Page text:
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World populationand its regulation


Population is totality of people capable for self-reproduction and self-development, and occupying certain territory namely country, region, continent or any other part of the planet. Population accompanied by natural environment, mode of production, and system of social relations composes background of human society. Level of development of the society depends on the population’s capability to utilize and reproduce natural resources. On other hand, this capability influences on structure and dynamic of population itself.


Number and other indices are been in use to characterize population. The term natality, or birth rate was given to the integral indicator reflecting social, economic and environmental conditions of human life. Birth rate is annual difference between total births and deaths per 1000 people. Fertility coefficient (annual ratio of born children to total females’ number) is another important characteristic of population. Average lifetime depends on quality of life and indirectly describes the development level of community of society. Number of structural indicators is used to describe population. Gender structure, i.e. quantitative ratio of males and females, characterize reproduction capability of population. Age-specific structure, i.e. distribution of population by age, is important indicator representing part of population able to work and perspectives of reproduction. Ratio of rural and urban population, distribution by nationalities, education level, income, literacy, languages are very important characteristics for understanding and forecasting of population’s dynamic.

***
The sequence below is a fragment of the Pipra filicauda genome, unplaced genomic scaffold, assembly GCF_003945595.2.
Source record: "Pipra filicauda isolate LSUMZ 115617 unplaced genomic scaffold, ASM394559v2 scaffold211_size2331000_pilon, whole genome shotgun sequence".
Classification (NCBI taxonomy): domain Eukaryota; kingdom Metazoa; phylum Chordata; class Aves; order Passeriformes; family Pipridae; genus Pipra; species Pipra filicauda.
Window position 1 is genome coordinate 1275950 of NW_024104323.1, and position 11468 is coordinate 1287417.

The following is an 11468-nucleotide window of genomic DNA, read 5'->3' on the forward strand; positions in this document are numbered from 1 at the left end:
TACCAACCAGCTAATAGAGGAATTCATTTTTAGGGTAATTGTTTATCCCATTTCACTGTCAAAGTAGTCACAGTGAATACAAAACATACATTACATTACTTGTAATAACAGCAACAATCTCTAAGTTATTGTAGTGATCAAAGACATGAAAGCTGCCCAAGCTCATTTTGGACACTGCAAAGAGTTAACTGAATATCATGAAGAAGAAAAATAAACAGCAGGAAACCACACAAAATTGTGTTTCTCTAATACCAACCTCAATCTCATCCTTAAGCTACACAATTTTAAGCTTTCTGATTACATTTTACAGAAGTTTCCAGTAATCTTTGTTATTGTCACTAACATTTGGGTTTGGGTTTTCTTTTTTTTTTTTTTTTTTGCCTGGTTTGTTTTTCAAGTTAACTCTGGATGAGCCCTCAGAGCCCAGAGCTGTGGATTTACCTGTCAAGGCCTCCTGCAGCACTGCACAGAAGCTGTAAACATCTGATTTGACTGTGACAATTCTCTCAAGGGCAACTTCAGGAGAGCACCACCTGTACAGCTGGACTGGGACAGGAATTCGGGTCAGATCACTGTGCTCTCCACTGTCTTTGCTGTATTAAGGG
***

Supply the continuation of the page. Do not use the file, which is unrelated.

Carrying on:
The key issue of demography is reproduction of population, i.e. process of generations’ shift. Reproduction is positive in the case if the coefficient of natural increase is more zero. In this case the fertility coefficient should be more than 2.


Demographical processes of variation in structure and numbers have country and regional specific. Therefore both general characteristics and regional features have to be taken into account while forecasting the tendencies in human society development.


Lack of statistic data was the reason of domination of estimation methodology in population evaluation and forecast. According to such estimation the Earth population has reached one billion by 20th century. In 125 years the population has been increased as much as two times. Population has been increased by one more billion people during 35 years only; it’s happened in 1960 (Table 6.4). Analysis of dynamic and tendencies of human society development resulted in conclusion that 10 billion people will be living on the planet by 2025. However, it is expected that population growth rate is going to decrease so that “the only” 14 billion people will share Earth resources by the end of 21 century. Most optimistic forecasts indicate that Earth population will be stabilized at the level of 10–11 billion.


Table 6.4.

World population, total quantity and annual increase, 1950–2000 (US Bureau, 2001)


year Total number in the middle of the year, billion Annual increase, million Year Total number in the middle of the year, billion Annual increase, million
2,555 4,774
2,780 4,855
3,039 4,938
3,346 5,024
3,708 5,110
3,785 5,196
3,862 5,284
3,973 5,367
4,015 5,450
4,088 5,531
4,160 5,611
4,233 5,691
4,305 5,769
4,381 5,847
4,457 5,925
4,533 6,003
4,613 6,080